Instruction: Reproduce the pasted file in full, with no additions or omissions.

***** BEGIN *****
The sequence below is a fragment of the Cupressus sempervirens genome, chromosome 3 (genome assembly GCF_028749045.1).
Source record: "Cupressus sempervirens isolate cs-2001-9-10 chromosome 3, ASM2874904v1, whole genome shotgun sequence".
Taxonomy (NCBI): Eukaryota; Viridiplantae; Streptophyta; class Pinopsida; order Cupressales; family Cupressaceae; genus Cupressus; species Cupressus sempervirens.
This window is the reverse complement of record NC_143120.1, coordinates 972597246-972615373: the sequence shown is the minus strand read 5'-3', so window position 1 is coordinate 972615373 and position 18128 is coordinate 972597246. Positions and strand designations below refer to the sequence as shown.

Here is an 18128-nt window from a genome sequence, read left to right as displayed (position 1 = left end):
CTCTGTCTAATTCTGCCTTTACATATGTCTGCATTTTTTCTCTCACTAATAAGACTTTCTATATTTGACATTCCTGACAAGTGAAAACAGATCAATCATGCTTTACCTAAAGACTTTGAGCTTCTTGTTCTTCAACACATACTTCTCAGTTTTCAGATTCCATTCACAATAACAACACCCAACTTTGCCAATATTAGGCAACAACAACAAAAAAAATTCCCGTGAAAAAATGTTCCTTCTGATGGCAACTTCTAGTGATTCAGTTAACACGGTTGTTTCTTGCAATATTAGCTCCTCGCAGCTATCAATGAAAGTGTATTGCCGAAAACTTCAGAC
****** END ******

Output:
The sequence below is a fragment of the Cupressus sempervirens genome, chromosome 3 (genome assembly GCF_028749045.1).
Source record: "Cupressus sempervirens isolate cs-2001-9-10 chromosome 3, ASM2874904v1, whole genome shotgun sequence".
Taxonomy (NCBI): Eukaryota; Viridiplantae; Streptophyta; class Pinopsida; order Cupressales; family Cupressaceae; genus Cupressus; species Cupressus sempervirens.
This window is the reverse complement of record NC_143120.1, coordinates 972597246-972615373: the sequence shown is the minus strand read 5'-3', so window position 1 is coordinate 972615373 and position 18128 is coordinate 972597246. Positions and strand designations below refer to the sequence as shown.

Here is an 18128-nt window from a genome sequence, read left to right as displayed (position 1 = left end):
CTCTGTCTAATTCTGCCTTTACATATGTCTGCATTTTTTCTCTCACTAATAAGACTTTCTATATTTGACATTCCTGACAAGTGAAAACAGATCAATCATGCTTTACCTAAAGACTTTGAGCTTCTTGTTCTTCAACACATACTTCTCAGTTTTCAGATTCCATTCACAATAACAACACCCAACTTTGCCAATATTAGGCAACAACAACAAAAAAAATTCCCGTGAAAAAATGTTCCTTCTGATGGCAACTTCTAGTGATTCAGTTAACACGGTTGTTTCTTGCAATATTAGCTCCTCGCAGCTATCAATGAAAGTGTATTGCCGAAAACTTCAGAC